AU778777B2 - Breathing assistance apparatus - Google Patents

Breathing assistance apparatus Download PDF

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Publication number
AU778777B2
AU778777B2 AU56596/00A AU5659600A AU778777B2 AU 778777 B2 AU778777 B2 AU 778777B2 AU 56596/00 A AU56596/00 A AU 56596/00A AU 5659600 A AU5659600 A AU 5659600A AU 778777 B2 AU778777 B2 AU 778777B2
Authority
AU
Australia
Prior art keywords
user
gases
opening
apertures
body portion
Prior art date
Legal status (The legal status is an assumption and is not a legal conclusion. Google has not performed a legal analysis and makes no representation as to the accuracy of the status listed.)
Ceased
Application number
AU56596/00A
Other versions
AU5659600A (en
Inventor
Alastair Edwin Mcauley
Nicholas Charles Alan Smith
Current Assignee (The listed assignees may be inaccurate. Google has not performed a legal analysis and makes no representation or warranty as to the accuracy of the list.)
Fisher and Paykel Healthcare Ltd
Original Assignee
Fisher and Paykel Healthcare Ltd
Priority date (The priority date is an assumption and is not a legal conclusion. Google has not performed a legal analysis and makes no representation as to the accuracy of the date listed.)
Filing date
Publication date
Priority to NZ337993 priority Critical
Priority to NZ33799399 priority
Application filed by Fisher and Paykel Healthcare Ltd filed Critical Fisher and Paykel Healthcare Ltd
Publication of AU5659600A publication Critical patent/AU5659600A/en
Assigned to FISHER & PAYKEL HEALTHCARE LIMITED reassignment FISHER & PAYKEL HEALTHCARE LIMITED Alteration of Name(s) of Applicant(s) under S113 Assignors: FISHER & PAYKEL LIMITED
Application granted granted Critical
Publication of AU778777B2 publication Critical patent/AU778777B2/en
Application status is Ceased legal-status Critical
Anticipated expiration legal-status Critical

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Classifications

    • FMECHANICAL ENGINEERING; LIGHTING; HEATING; WEAPONS; BLASTING
    • F16ENGINEERING ELEMENTS AND UNITS; GENERAL MEASURES FOR PRODUCING AND MAINTAINING EFFECTIVE FUNCTIONING OF MACHINES OR INSTALLATIONS; THERMAL INSULATION IN GENERAL
    • F16KVALVES; TAPS; COCKS; ACTUATING-FLOATS; DEVICES FOR VENTING OR AERATING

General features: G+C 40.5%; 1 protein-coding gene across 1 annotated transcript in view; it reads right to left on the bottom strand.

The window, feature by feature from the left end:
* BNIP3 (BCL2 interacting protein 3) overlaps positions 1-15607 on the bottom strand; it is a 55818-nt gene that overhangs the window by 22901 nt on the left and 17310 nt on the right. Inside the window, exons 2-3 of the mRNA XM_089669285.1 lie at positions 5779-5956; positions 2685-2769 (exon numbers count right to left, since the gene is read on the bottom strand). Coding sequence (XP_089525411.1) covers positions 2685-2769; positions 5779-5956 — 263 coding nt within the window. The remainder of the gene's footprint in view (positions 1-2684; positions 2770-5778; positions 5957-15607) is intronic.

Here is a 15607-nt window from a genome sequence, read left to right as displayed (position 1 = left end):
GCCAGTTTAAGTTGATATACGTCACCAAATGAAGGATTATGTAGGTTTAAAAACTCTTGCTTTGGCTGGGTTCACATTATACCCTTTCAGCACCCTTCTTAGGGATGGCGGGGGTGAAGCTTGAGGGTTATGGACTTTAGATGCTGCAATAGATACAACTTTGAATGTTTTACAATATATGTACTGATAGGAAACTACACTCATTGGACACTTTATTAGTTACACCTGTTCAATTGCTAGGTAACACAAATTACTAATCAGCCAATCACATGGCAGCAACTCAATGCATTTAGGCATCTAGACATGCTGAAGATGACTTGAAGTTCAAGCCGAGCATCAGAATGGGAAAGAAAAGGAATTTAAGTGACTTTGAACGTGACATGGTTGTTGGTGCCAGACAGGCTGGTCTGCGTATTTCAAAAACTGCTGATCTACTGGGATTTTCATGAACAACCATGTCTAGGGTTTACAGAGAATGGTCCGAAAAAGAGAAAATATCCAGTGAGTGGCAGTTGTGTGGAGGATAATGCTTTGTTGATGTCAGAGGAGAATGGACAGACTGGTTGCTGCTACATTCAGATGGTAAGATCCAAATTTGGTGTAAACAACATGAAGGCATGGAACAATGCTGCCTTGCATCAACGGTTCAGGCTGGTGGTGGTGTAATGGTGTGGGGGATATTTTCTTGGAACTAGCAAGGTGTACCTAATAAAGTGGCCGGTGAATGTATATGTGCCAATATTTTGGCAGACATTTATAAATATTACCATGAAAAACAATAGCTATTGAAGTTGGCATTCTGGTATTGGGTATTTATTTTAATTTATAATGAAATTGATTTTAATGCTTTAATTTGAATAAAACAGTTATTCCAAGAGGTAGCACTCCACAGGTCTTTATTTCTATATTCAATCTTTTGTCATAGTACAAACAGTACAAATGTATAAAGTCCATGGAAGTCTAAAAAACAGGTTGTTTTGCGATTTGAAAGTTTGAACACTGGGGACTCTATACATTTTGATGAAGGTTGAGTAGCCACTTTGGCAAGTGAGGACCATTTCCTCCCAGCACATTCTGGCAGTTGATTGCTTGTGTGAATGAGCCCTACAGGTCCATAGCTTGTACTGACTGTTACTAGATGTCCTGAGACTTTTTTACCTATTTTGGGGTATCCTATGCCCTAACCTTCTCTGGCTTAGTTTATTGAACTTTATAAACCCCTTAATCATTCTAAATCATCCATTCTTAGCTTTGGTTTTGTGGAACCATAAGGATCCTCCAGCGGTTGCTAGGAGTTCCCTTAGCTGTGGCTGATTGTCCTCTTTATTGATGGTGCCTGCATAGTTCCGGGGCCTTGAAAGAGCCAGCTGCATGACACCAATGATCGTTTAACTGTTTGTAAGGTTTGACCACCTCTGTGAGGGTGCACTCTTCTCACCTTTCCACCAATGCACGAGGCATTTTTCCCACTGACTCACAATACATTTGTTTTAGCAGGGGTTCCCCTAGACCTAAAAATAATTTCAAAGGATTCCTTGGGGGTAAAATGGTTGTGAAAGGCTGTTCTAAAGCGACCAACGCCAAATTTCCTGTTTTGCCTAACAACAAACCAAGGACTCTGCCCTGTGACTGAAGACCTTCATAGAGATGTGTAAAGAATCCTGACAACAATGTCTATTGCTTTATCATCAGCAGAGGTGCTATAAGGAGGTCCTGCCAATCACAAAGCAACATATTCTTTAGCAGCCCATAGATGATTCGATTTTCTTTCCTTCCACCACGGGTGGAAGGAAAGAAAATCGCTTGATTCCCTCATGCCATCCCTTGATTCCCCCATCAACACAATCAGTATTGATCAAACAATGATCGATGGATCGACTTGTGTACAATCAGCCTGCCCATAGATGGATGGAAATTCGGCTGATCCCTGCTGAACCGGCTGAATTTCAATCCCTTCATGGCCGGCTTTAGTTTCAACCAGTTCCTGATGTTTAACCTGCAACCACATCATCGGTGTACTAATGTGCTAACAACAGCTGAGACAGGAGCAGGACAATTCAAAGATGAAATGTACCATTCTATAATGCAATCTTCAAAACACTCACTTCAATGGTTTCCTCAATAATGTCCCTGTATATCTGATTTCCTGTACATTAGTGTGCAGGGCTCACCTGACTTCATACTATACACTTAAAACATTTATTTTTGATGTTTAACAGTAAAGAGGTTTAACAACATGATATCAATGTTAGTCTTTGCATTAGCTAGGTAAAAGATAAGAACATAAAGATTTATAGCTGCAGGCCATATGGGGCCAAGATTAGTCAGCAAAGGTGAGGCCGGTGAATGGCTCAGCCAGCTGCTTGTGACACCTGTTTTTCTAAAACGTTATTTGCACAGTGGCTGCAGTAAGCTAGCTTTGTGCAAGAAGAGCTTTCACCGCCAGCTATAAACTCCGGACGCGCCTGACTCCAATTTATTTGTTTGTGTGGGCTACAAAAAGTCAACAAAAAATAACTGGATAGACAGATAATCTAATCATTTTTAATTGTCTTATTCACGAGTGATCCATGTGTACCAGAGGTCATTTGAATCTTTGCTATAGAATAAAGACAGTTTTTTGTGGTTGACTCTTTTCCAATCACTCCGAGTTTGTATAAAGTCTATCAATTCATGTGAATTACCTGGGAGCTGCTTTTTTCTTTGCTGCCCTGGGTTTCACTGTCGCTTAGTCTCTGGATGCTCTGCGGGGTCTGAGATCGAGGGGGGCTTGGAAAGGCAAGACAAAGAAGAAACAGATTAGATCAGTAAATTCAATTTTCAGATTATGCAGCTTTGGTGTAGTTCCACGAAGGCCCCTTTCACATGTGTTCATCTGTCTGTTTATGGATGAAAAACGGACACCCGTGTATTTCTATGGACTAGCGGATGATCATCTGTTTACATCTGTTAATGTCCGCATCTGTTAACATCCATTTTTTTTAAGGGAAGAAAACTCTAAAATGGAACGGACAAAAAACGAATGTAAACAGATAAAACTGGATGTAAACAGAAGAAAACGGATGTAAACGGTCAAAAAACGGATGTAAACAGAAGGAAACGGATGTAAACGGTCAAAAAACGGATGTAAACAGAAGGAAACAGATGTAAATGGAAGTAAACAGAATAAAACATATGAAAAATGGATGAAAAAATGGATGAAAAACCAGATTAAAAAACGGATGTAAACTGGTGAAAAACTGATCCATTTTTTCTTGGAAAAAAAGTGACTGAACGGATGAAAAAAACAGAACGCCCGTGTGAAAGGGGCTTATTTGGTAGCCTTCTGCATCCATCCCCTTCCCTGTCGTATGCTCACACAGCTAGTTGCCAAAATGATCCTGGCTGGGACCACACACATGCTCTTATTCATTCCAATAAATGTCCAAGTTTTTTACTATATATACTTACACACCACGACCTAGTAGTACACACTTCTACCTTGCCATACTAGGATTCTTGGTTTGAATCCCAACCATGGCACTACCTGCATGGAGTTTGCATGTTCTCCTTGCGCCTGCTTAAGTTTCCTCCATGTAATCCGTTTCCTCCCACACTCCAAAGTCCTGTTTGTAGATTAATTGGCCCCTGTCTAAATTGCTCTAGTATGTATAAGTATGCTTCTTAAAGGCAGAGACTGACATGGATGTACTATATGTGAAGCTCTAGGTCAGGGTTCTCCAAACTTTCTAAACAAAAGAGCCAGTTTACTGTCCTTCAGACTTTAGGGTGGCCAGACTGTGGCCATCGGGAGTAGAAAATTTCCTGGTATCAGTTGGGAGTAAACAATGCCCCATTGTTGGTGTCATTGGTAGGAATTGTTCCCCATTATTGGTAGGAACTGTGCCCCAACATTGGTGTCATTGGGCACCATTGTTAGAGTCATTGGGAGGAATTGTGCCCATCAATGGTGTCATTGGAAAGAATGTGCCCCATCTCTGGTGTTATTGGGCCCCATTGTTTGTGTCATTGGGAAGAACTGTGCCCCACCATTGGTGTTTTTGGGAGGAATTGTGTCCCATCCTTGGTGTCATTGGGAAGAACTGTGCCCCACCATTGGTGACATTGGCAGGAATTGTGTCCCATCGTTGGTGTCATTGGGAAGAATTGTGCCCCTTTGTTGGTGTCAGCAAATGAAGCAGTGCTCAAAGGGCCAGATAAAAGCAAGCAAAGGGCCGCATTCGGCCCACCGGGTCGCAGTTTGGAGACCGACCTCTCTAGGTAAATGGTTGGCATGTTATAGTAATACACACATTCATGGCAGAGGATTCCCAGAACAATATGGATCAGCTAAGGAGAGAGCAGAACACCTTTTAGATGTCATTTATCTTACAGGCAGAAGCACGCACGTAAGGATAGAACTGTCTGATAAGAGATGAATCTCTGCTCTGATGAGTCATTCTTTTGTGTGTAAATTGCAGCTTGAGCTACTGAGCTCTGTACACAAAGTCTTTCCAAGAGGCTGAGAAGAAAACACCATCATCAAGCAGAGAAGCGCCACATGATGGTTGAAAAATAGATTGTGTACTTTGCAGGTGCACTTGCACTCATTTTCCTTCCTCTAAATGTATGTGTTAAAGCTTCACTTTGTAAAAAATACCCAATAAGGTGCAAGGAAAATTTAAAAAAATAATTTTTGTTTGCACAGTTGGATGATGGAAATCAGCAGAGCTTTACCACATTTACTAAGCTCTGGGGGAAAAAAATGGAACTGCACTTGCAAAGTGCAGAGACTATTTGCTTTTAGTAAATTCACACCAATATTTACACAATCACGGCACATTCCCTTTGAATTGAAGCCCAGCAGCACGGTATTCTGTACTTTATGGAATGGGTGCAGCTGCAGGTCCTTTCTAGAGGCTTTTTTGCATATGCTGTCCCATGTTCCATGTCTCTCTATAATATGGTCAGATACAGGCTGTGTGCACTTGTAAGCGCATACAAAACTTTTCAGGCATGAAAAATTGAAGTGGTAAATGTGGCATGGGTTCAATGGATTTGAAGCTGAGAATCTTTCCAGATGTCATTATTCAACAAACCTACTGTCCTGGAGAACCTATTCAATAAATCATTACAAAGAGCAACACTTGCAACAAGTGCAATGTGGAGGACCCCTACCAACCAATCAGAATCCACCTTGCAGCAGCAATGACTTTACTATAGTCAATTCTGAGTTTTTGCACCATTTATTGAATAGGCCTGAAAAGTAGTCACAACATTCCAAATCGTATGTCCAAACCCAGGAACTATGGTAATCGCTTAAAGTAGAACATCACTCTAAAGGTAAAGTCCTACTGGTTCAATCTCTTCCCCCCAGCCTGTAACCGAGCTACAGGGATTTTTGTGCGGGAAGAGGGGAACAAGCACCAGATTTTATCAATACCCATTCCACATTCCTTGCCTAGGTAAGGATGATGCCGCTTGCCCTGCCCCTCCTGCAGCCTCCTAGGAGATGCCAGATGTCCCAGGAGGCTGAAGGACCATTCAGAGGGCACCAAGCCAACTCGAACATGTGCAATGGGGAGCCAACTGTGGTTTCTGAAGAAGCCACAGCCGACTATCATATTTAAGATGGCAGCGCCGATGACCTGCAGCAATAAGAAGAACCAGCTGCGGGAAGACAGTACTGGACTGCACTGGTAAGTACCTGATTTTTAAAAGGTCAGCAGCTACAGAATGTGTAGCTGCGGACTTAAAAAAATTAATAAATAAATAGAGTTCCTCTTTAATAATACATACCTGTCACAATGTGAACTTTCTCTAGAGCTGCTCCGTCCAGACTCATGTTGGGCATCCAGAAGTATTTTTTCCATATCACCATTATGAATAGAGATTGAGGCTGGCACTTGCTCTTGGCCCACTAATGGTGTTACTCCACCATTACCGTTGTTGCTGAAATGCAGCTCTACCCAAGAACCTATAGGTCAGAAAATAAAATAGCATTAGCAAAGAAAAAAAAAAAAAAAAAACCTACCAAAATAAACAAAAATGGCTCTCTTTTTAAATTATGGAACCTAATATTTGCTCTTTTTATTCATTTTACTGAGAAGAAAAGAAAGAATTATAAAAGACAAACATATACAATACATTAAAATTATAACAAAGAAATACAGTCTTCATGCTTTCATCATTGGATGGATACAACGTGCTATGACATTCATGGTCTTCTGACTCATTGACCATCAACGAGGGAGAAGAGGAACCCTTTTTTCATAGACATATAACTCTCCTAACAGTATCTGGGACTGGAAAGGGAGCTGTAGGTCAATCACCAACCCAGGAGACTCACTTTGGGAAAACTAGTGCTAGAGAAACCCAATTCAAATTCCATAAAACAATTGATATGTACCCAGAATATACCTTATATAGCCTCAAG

• F16K15/00Check valves
    • F16K15/14Check valves with flexible valve members
    • F16K15/148Check valves with flexible valve members the closure elements being fixed in their centre
    • AHUMAN NECESSITIES
    • A61MEDICAL OR VETERINARY SCIENCE; HYGIENE
    • A61MDEVICES FOR INTRODUCING MEDIA INTO, OR ONTO, THE BODY; DEVICES FOR TRANSDUCING BODY MEDIA OR FOR TAKING MEDIA FROM THE BODY; DEVICES FOR PRODUCING OR ENDING SLEEP OR STUPOR
    • A61M16/00Devices for influencing the respiratory system of patients by gas treatment, e.g. mouth-to-mouth respiration; Tracheal tubes
    • A61M16/20Valves specially adapted to medical respiratory devices
    • A61M16/208Non-controlled one-way valves, e.g. exhalation, check, pop-off non-rebreathing valves
    • AHUMAN NECESSITIES
    • A61MEDICAL OR VETERINARY SCIENCE; HYGIENE
    • A61MDEVICES FOR INTRODUCING MEDIA INTO, OR ONTO, THE BODY; DEVICES FOR TRANSDUCING BODY MEDIA OR FOR TAKING MEDIA FROM THE BODY; DEVICES FOR PRODUCING OR ENDING SLEEP OR STUPOR
    • A61M16/00Devices for influencing the respiratory system of patients by gas treatment, e.g. mouth-to-mouth respiration; Tracheal tubes
    • A61M16/06Respiratory or anaesthetic masks

Description

Regulation 3.2

AUSTRALIA

PATENTS ACT, 1990 COMPLETE SPECIFICATION FOR A STANDARD PATENT

ORIGINAL

Name of Applicant: Actual Inventors: Address for service in Australia: Invention Title: FISHER PAYKEL 4LIMITED- NICHOLAS CHARLES ALAN SMITH and ALASTAIR EDWIN McAULEY A J PARK, Level 11, 60 Marcus Clarke Street, Canberra ACT 2601 Breathing Assistance Apparatus The following statement is a full description of this invention, including the best method of performing it known to me/us FIELD OF THE INVENTION This invention relates to valves particularly through not solely for inclusion in the breathing circuit of a respirator.

BACKGROUND ART A medical breathing circuit such as might be used in a Continuous Positive Airway Pressure Respirator (CPAP) includes an inspiratory gases tube which has one end thereof connected to the patient through an interface. For example through an endotracheal breathing tube extending into the trachea and ending just above the lungs. The other end thereof is connected to a respirator providing pressurised gases. The connection to the respirator may be direct or a self contained humidifier may be interposed.

One disadvantage of CPAP treatment is that it effectively reverses the normal breathing function. The patient has to relax to breath in and requires effort to breath out. Since normal breathing requires the exact opposite, the use of CPAP is sometimes difficult initially.

A number of devices exist to reduce the effort required by the patient to exhale. For example US Patent 5,657,752 assigned to Airways Associates describes a variable orifice venting aperture member in the nasal mask to help vent the exhalations. US Patent Number 5,065,756 assigned to New York University includes vent holes in the face mask for rapid discharge of exhaled air. US Patent 4,658,213 assigned to New York University includes a threshold valve to release air from the mask. Alternatively electronic methods exist such as 20 that described in US Patent 5803065 assigned to Respironics have been used to improve the effectiveness of CPAP therapy.